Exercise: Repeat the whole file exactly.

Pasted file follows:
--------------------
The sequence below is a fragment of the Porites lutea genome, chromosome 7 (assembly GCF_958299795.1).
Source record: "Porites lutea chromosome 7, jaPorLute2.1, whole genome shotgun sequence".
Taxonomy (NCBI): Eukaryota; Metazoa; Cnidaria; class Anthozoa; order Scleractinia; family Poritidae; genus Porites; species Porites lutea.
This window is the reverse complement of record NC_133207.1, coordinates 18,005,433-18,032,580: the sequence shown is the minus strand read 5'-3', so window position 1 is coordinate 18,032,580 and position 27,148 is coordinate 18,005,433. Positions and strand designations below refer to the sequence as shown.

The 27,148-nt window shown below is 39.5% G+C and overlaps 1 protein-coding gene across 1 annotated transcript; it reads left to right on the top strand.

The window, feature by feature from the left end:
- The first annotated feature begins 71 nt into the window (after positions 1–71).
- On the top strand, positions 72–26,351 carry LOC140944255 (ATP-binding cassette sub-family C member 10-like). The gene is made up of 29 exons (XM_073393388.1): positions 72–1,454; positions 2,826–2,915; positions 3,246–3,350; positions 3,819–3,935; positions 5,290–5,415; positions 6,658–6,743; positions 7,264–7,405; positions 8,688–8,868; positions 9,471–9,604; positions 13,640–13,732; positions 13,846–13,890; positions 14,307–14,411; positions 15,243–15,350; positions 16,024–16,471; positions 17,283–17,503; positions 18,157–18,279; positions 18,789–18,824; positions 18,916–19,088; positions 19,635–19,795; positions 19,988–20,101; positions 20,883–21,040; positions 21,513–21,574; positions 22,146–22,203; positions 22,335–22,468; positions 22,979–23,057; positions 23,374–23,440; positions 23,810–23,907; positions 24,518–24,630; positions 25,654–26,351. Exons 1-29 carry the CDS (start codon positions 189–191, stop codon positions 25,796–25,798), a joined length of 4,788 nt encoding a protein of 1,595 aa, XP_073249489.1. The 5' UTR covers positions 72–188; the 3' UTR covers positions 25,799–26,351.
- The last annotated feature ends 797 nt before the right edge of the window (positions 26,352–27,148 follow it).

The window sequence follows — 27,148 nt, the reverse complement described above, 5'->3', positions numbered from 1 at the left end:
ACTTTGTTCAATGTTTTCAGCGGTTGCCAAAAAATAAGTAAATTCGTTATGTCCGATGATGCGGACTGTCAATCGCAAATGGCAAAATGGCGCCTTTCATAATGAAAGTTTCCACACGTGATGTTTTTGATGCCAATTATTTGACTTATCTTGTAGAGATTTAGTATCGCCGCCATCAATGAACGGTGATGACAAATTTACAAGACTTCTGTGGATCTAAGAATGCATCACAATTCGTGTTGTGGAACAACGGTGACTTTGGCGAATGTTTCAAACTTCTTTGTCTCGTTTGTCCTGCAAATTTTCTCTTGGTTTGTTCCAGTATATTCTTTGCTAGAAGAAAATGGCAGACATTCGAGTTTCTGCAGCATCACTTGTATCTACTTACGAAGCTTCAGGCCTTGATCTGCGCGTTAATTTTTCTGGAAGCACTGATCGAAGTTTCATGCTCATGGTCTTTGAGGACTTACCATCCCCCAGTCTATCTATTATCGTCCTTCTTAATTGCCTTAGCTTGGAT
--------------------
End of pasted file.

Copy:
The sequence below is a fragment of the Porites lutea genome, chromosome 7 (assembly GCF_958299795.1).
Source record: "Porites lutea chromosome 7, jaPorLute2.1, whole genome shotgun sequence".
Taxonomy (NCBI): Eukaryota; Metazoa; Cnidaria; class Anthozoa; order Scleractinia; family Poritidae; genus Porites; species Porites lutea.
This window is the reverse complement of record NC_133207.1, coordinates 18,005,433-18,032,580: the sequence shown is the minus strand read 5'-3', so window position 1 is coordinate 18,032,580 and position 27,148 is coordinate 18,005,433. Positions and strand designations below refer to the sequence as shown.

The 27,148-nt window shown below is 39.5% G+C and overlaps 1 protein-coding gene across 1 annotated transcript; it reads left to right on the top strand.

The window, feature by feature from the left end:
- The first annotated feature begins 71 nt into the window (after positions 1–71).
- On the top strand, positions 72–26,351 carry LOC140944255 (ATP-binding cassette sub-family C member 10-like). The gene is made up of 29 exons (XM_073393388.1): positions 72–1,454; positions 2,826–2,915; positions 3,246–3,350; positions 3,819–3,935; positions 5,290–5,415; positions 6,658–6,743; positions 7,264–7,405; positions 8,688–8,868; positions 9,471–9,604; positions 13,640–13,732; positions 13,846–13,890; positions 14,307–14,411; positions 15,243–15,350; positions 16,024–16,471; positions 17,283–17,503; positions 18,157–18,279; positions 18,789–18,824; positions 18,916–19,088; positions 19,635–19,795; positions 19,988–20,101; positions 20,883–21,040; positions 21,513–21,574; positions 22,146–22,203; positions 22,335–22,468; positions 22,979–23,057; positions 23,374–23,440; positions 23,810–23,907; positions 24,518–24,630; positions 25,654–26,351. Exons 1-29 carry the CDS (start codon positions 189–191, stop codon positions 25,796–25,798), a joined length of 4,788 nt encoding a protein of 1,595 aa, XP_073249489.1. The 5' UTR covers positions 72–188; the 3' UTR covers positions 25,799–26,351.
- The last annotated feature ends 797 nt before the right edge of the window (positions 26,352–27,148 follow it).

The window sequence follows — 27,148 nt, the reverse complement described above, 5'->3', positions numbered from 1 at the left end:
ACTTTGTTCAATGTTTTCAGCGGTTGCCAAAAAATAAGTAAATTCGTTATGTCCGATGATGCGGACTGTCAATCGCAAATGGCAAAATGGCGCCTTTCATAATGAAAGTTTCCACACGTGATGTTTTTGATGCCAATTATTTGACTTATCTTGTAGAGATTTAGTATCGCCGCCATCAATGAACGGTGATGACAAATTTACAAGACTTCTGTGGATCTAAGAATGCATCACAATTCGTGTTGTGGAACAACGGTGACTTTGGCGAATGTTTCAAACTTCTTTGTCTCGTTTGTCCTGCAAATTTTCTCTTGGTTTGTTCCAGTATATTCTTTGCTAGAAGAAAATGGCAGACATTCGAGTTTCTGCAGCATCACTTGTATCTACTTACGAAGCTTCAGGCCTTGATCTGCGCGTTAATTTTTCTGGAAGCACTGATCGAAGTTTCATGCTCATGGTCTTTGAGGACTTACCATCCCCCAGTCTATCTATTATCGTCCTTCTTAATTGCCTTAGCTTGGAT